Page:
Natural Stone Mosaics by Marc Archambault
I use natural stone to create mosaics. Instead of breaking the stones into tiny pieces – the tesserae of traditional mosaics – I use larger pieces, cut and honed into interlocking shapes. In this way I am able to show more of the stone’s character: its colors, textures, and inherent beauty. This style is similar to opus sectile, the classic Roman mosaic technique. I make these by hand, but I have the great benefit of power tools!
Stone is endlessly fascinating to me and great inspiration. I love to play with textures in my mosaics: juxtaposing water-worn pebbles and highly polished surfaces with rough, quarry-cleft faces.
The Versatility of Mosaics
Generally, art isn’t supposed to be touched, but the tactile experience of stone is important to my work. I want people to touch it, to feel the grain of the stones under their fingers. I hope that it grounds them, as it does me, connecting them to the Earth, to something timeless.
As I make my living as a stone mason building walls, patios, etc., mosaic gives me a chance to explore different aspects of stone, giving me more room to roam creatively. And I’m a bit of a tool geek; the challenge of working with such a hard, unforgiving material forces me to always try new tools and techniques. That blend of art and engineering fully engages me.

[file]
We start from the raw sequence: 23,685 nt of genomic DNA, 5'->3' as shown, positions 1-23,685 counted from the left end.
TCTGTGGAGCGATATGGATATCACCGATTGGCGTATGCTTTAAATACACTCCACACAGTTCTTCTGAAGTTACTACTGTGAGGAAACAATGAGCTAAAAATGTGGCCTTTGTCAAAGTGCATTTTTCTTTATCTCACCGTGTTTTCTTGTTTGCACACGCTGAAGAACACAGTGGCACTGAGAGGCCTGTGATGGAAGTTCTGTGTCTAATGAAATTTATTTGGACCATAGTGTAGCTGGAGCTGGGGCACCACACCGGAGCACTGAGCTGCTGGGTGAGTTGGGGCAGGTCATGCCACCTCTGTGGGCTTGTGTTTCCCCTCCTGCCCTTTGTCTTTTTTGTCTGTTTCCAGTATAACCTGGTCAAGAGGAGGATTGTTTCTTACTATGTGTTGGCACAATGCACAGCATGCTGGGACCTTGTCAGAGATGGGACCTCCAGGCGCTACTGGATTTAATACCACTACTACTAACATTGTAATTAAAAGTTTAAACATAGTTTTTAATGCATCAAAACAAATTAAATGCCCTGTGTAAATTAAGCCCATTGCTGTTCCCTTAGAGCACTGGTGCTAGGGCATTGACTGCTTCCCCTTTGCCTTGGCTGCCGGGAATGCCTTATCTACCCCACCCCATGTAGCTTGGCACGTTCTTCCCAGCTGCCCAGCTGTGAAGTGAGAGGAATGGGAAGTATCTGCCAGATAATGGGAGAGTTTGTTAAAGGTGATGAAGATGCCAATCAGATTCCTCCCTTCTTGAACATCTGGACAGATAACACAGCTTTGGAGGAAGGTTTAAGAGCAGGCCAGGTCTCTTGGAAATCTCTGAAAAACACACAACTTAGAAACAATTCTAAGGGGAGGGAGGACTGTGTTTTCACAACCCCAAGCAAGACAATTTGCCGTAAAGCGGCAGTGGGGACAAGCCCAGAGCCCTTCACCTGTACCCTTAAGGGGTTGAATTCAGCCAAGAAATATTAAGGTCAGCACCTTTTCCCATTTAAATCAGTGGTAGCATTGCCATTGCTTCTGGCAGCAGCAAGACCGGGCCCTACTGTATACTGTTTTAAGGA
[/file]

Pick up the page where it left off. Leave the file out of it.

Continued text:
The GreenMan mosaic presides over the downstairs tasting room at the GreenMan Brewery on Asheville’s South Slope. Constructed exclusively of natural stone, it is twenty feet tall. It is primarily built of regional stones, such a marbles and sandstones from Tennessee and gneiss from North Carolina. The irises of the eyes are made of malachite, a semi-precious stone from Africa. I designed this mosaic, but the entire Hammerhead team was instrumental in fabricating the piece and installing it.
Created as a Mother’s Day gift for a family in Maryville, Tennessee,Â Yellow Wakerobin is named after the species of trillium it features.
The Boy With Antlers
This natural stone mosaic includes travertine, marble, sandstone and granite. It is 22″ by 34″. This is a personal piece inspired by a character from the bedtime stories I tell my sons. His name is Bo and he is very good at making things.
We made six of these architectural mosaics as part of the Memorial Garden at First Baptist Church of Asheville. Inspired by designs original to the building designed by Douglas Ellington, the mosaics are built into the walls surrounding the Memorial Garden.
This is a mosaic that I made for my wife, Kristin. It hangs in our home as a memorial to her father, Louis, who passed away last year. Lou was one of my favorite people to hang out with when we would visit Rhode Island. He had a very successful business as an electrical contractor and there is a fraternity amongst the trades. It was easy to talk shop with him. And he was super funny, always ready with a one liner. I greatly admired him and how hard he worked to take care of his family. He had five kids, all of whom graduated college and are pretty awesome people themselves. The five pebbles represent my wife and her siblings. I gathered them on Lou’s favorite beach the day we laid him to rest. I miss him.
(4″ by 12″ and made of sandstone and beach pebbles)